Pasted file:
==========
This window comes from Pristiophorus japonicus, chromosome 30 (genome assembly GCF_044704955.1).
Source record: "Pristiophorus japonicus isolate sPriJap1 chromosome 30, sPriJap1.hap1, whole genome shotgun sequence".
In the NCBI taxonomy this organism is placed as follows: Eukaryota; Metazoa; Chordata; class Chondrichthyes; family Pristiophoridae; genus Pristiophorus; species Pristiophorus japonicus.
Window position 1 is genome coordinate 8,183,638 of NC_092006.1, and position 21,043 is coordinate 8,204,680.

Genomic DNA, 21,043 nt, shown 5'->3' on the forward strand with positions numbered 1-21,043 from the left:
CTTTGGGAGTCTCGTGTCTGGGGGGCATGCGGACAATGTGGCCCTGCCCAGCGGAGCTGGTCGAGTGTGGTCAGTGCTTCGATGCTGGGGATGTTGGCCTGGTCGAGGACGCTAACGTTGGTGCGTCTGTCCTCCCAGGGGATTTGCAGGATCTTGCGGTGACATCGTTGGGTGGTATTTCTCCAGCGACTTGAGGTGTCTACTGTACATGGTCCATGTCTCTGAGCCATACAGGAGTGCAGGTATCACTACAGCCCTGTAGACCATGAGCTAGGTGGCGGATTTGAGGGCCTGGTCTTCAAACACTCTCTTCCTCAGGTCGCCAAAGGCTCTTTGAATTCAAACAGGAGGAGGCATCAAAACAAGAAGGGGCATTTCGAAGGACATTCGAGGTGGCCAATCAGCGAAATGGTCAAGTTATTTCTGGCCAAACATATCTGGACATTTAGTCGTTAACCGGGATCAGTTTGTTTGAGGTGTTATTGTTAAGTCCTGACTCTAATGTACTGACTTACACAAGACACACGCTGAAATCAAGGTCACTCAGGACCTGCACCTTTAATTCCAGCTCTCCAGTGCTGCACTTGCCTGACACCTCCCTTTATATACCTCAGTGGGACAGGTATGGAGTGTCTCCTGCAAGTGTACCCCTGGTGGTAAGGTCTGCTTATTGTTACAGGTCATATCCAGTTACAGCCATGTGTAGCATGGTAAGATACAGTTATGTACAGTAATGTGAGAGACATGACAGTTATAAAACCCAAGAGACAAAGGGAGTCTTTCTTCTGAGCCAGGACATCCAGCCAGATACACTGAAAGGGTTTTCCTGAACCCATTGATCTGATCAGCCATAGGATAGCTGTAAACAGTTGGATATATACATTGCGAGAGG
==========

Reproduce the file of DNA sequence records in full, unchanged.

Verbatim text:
This window comes from Pristiophorus japonicus, chromosome 30 (genome assembly GCF_044704955.1).
Source record: "Pristiophorus japonicus isolate sPriJap1 chromosome 30, sPriJap1.hap1, whole genome shotgun sequence".
In the NCBI taxonomy this organism is placed as follows: Eukaryota; Metazoa; Chordata; class Chondrichthyes; family Pristiophoridae; genus Pristiophorus; species Pristiophorus japonicus.
Window position 1 is genome coordinate 8,183,638 of NC_092006.1, and position 21,043 is coordinate 8,204,680.

Genomic DNA, 21,043 nt, shown 5'->3' on the forward strand with positions numbered 1-21,043 from the left:
CTTTGGGAGTCTCGTGTCTGGGGGGCATGCGGACAATGTGGCCCTGCCCAGCGGAGCTGGTCGAGTGTGGTCAGTGCTTCGATGCTGGGGATGTTGGCCTGGTCGAGGACGCTAACGTTGGTGCGTCTGTCCTCCCAGGGGATTTGCAGGATCTTGCGGTGACATCGTTGGGTGGTATTTCTCCAGCGACTTGAGGTGTCTACTGTACATGGTCCATGTCTCTGAGCCATACAGGAGTGCAGGTATCACTACAGCCCTGTAGACCATGAGCTAGGTGGCGGATTTGAGGGCCTGGTCTTCAAACACTCTCTTCCTCAGGTCGCCAAAGGCTCTTTGAATTCAAACAGGAGGAGGCATCAAAACAAGAAGGGGCATTTCGAAGGACATTCGAGGTGGCCAATCAGCGAAATGGTCAAGTTATTTCTGGCCAAACATATCTGGACATTTAGTCGTTAACCGGGATCAGTTTGTTTGAGGTGTTATTGTTAAGTCCTGACTCTAATGTACTGACTTACACAAGACACACGCTGAAATCAAGGTCACTCAGGACCTGCACCTTTAATTCCAGCTCTCCAGTGCTGCACTTGCCTGACACCTCCCTTTATATACCTCAGTGGGACAGGTATGGAGTGTCTCCTGCAAGTGTACCCCTGGTGGTAAGGTCTGCTTATTGTTACAGGTCATATCCAGTTACAGCCATGTGTAGCATGGTAAGATACAGTTATGTACAGTAATGTGAGAGACATGACAGTTATAAAACCCAAGAGACAAAGGGAGTCTTTCTTCTGAGCCAGGACATCCAGCCAGATACACTGAAAGGGTTTTCCTGAACCCATTGATCTGATCAGCCATAGGATAGCTGTAAACAGTTGGATATATACATTGCGAGAGG